Cemetery: out of respect for our beloved dead and the hope that is held in store for them at the resurrection, the statues, fencing, and trees have all been given attention to this past year.  May they rest in peace.

HVAC units for gym and cafeteria: the original units installed when the parish center was constructed have deteriorated and one unit needs serious repair that would otherwise leave us without heat in the winter.  With maintenance and such units becoming more expensive, now was the time to invest in new heating and air conditioning units.  These will be installed in October.

Speakers in the Church: how many times have we found it difficult to hear what is being said in Church?  Don’t worry, we ‘heard’ your feedback.  Romans 10:14 says, “How, then, can they call on the one they have not believed in? And how can they believe in the one of whom they have not heard?”  This upgrade coming in October will fill in the many dead spots of our current arrangement so that we may listen to God’s word, spoken to us at Mass.

Security Updates: members from the Erie County Sheriff’s Department conducted a walkthrough of our campus over the summer.  While giving us some considerations for security in this day and age, they were impressed with what we have in place and are doing to keep our parishioners and guests safe already.  More information to come.

As you can see, good things continue to happen at St. Mary’s!  Your generous support has made all this possible.  And yet, this work is an ongoing one, and there still exists many possibilities in which we need your continued support and sponsorship to carry St. Mary’s into the future.  Thank you for taking the ownership of making this spiritual house, a home.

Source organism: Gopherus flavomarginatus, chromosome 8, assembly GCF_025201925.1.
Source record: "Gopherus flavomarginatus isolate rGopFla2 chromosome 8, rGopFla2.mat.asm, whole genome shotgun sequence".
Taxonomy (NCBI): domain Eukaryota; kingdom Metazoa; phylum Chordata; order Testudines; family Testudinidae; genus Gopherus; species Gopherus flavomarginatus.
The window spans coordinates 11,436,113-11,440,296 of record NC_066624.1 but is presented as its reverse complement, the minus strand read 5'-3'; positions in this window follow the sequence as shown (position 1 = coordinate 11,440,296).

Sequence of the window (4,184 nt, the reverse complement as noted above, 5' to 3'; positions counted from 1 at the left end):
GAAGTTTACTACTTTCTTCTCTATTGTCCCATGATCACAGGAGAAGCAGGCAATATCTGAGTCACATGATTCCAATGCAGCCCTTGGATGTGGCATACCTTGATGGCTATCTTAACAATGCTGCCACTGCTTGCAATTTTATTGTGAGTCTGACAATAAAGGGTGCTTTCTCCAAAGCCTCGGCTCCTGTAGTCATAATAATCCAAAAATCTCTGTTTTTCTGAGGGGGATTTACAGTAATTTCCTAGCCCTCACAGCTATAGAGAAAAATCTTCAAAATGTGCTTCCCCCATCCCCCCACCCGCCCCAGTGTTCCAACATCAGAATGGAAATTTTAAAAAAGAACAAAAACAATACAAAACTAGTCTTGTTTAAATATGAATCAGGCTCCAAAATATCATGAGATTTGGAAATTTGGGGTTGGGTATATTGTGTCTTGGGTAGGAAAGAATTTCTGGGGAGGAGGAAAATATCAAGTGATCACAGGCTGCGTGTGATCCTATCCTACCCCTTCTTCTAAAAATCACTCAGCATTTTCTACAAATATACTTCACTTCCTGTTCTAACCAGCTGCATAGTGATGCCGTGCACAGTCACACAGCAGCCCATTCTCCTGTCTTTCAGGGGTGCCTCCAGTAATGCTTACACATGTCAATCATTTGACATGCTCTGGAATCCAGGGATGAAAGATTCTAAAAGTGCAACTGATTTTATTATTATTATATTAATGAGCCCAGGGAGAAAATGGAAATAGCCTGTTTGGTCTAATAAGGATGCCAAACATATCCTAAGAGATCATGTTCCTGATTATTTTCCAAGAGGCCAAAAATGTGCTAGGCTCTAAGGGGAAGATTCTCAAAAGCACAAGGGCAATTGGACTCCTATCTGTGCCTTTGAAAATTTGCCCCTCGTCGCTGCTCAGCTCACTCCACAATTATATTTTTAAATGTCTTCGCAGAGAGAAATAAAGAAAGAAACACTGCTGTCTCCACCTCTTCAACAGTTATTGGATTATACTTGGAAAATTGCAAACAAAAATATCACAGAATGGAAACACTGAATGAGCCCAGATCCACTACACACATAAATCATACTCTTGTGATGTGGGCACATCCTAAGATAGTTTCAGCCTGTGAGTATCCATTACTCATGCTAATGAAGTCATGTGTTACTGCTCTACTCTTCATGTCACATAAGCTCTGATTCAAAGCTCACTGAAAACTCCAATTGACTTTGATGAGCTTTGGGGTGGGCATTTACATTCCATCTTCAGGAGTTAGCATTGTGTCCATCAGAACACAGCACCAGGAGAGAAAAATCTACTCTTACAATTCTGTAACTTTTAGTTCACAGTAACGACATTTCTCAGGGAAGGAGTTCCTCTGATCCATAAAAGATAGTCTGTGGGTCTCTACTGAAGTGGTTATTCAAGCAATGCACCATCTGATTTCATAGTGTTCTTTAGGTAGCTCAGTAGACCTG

~Fr. Luke

Soccer Field Update to be Complete End of September

Soccer Field Update to be Complete End of September

Soccer Field Update to be Complete End of September

Work continues on St. Mary’s soccer field. After the filling and grading, we should be able to hydroseed by the end of the month! We will finally have a well-drained safe field for our entire faith community to use!

Synod Voices Continue to Be Heard

Synod Voices Continue to Be Heard

Synod Voices Continue to Be Heard

Remember that earlier this year our Diocese participated in the worldwide Synod called for by Pope Francis. Well, now the results from ALL of the Dioceses in the US have been consolidated and are available at the USCCB website at the link below. We encourage you to read this extraordinary document – and notice how so many of the same comments throughout the country match the results of our own Diocesan Listening Session. 
September 18, 2022 – 25th Sunday in Ordinary Time

September 18, 2022 – 25th Sunday in Ordinary Time

September 18, 2022 – 25th Sunday in Ordinary Time

I ask that supplications, prayers, petitions, and thanksgivings be offered for everyone, for kings and for all in authority even, that we may lead a quiet and tranquil life in all devotion and dignity.  Words from our 2nd Reading today from the 1st letter of St. Paul to Timothy – sisters and brothers, may the Lord give to you his peace and his joy.